Australian Labor leaders shift closer to Howard’s IR laws

By Terry Cook
7 July 2007

Labor leader Kevin Rudd and his shadow industrial relations minister Julia Gillard are moving with breakneck speed to fashion an industrial relations (IR) policy that will satisfy the demands of the corporate and media establishment.

Hardly a week goes by without the pair announcing yet another major shift towards an IR regime virtually identical to that imposed under the Howard government’s draconian WorkChoices legislation.

Just last week Gillard announced that Labor would retain key provisions of WorkChoices that severely restrict the right of unions to enter workplaces. Under a Rudd Labor government, union officials will still have to apply to the Australian Industrial Relations Commission for an entry permit and then give 24-hours notice to the employer before visiting any worksite.

Officials will also need to prove there exist “reasonable grounds” to believe that breaches of the law may be occurring. They will only be allowed to investigate alleged breaches if there are union members employed on site, while the time and place of any union meetings will be determined by the employer.

Announcing the changes on June 25, Gillard made no bones about where Labor’s priorities lay. “When you look at the current system (WorkChoices),” she declared, “obviously it’s got permits, it’s got limitation on entry, it’s got limits that you would expect about the disruption to work—obviously not having entry in a way which causes disruption to work.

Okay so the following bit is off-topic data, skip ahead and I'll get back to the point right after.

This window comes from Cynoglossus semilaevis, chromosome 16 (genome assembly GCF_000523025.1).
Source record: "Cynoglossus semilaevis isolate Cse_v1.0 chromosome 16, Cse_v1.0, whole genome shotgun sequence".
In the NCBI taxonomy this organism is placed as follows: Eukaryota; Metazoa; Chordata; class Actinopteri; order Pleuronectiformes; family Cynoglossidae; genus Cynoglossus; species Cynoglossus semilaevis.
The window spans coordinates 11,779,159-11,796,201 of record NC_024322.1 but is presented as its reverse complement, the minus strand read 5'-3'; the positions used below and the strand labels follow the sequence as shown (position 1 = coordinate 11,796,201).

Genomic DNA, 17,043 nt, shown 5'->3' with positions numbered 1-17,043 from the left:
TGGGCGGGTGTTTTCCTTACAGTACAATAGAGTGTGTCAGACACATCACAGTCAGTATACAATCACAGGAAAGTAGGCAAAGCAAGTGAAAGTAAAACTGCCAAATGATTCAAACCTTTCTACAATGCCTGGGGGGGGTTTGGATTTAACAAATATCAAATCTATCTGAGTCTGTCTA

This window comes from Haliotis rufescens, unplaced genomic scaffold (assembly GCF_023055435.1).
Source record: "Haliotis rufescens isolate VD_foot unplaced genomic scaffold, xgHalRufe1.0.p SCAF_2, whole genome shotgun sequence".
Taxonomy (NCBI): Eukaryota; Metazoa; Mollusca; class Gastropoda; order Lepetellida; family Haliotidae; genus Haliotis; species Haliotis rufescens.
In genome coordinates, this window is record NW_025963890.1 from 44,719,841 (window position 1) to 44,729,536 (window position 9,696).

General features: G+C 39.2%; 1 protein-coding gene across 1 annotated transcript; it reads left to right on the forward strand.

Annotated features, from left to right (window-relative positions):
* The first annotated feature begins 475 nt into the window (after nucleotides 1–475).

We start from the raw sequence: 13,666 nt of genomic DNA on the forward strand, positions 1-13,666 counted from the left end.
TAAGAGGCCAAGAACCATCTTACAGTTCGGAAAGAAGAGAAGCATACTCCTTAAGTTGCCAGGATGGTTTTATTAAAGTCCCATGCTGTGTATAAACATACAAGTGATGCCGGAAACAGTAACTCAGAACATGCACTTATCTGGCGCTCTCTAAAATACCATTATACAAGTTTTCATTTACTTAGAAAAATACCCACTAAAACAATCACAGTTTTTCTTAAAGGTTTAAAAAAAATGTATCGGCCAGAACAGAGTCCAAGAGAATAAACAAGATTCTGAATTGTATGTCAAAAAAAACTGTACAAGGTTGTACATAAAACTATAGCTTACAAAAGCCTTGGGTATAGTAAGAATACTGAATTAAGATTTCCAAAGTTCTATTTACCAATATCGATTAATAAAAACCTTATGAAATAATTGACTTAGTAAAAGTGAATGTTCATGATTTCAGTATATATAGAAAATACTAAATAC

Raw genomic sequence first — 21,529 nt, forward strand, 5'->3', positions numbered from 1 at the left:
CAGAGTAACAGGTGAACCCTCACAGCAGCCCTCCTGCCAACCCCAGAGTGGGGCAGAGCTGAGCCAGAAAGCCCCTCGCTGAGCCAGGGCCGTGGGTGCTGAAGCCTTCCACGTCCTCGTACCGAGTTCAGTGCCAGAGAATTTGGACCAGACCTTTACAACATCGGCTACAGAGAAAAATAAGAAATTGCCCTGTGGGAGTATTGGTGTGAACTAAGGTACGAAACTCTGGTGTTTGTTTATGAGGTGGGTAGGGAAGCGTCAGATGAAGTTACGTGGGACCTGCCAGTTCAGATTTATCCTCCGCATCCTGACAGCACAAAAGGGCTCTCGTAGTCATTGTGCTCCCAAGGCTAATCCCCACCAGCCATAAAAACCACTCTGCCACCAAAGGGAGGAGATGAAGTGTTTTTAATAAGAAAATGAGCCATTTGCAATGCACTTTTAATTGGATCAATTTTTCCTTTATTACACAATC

“We would not want to see changes to the right of entry systems that jeopardise work performance,” Gillard continued. “There’s obviously a balance here, and current legislation recognises that balance in some ways.....”

None of the provisions of WorkChoices is about “balance”. The laws are specifically designed to strengthen the hand of employers to attack working conditions while imposing restrictions—including a battery of stringent anti-strike laws—on workers’ ability to mount resistance.

By adopting Howard’s anti-entry provisions and other sections of WorkChoices, Rudd and Gillard are seeking the backing of business before federal elections due later this year. Significantly, their shift on the right-of-entry came in the wake of a relentless union bashing campaign by the media and employer groups.

This campaign, bordering on hysteria, has been led by the Murdoch press. For weeks its newspapers, both the Australian and Sydney’s Daily Telegraph, have sensationalised the most minor incidents, such as union officials swearing at employers, claiming these amount to evidence of widespread “union thuggery”. The “exposures”, gained by secret recordings, have been accompanied by a string of articles attacking Rudd and Gillard as captives to the unions.

Rudd’s response was immediate. First he forced Electrical Trade Union Victorian state secretary Dean Mighell to resign from the Labor Party for telling a closed membership meeting that he had extracted minor pay concessions from employers by threatening strike action. Then he moved for the expulsion of Construction Forestry Mining and Energy Union official Joe McDonald after the airing of a video tape showing McDonald pushing past an employer at a worksite and using bad language.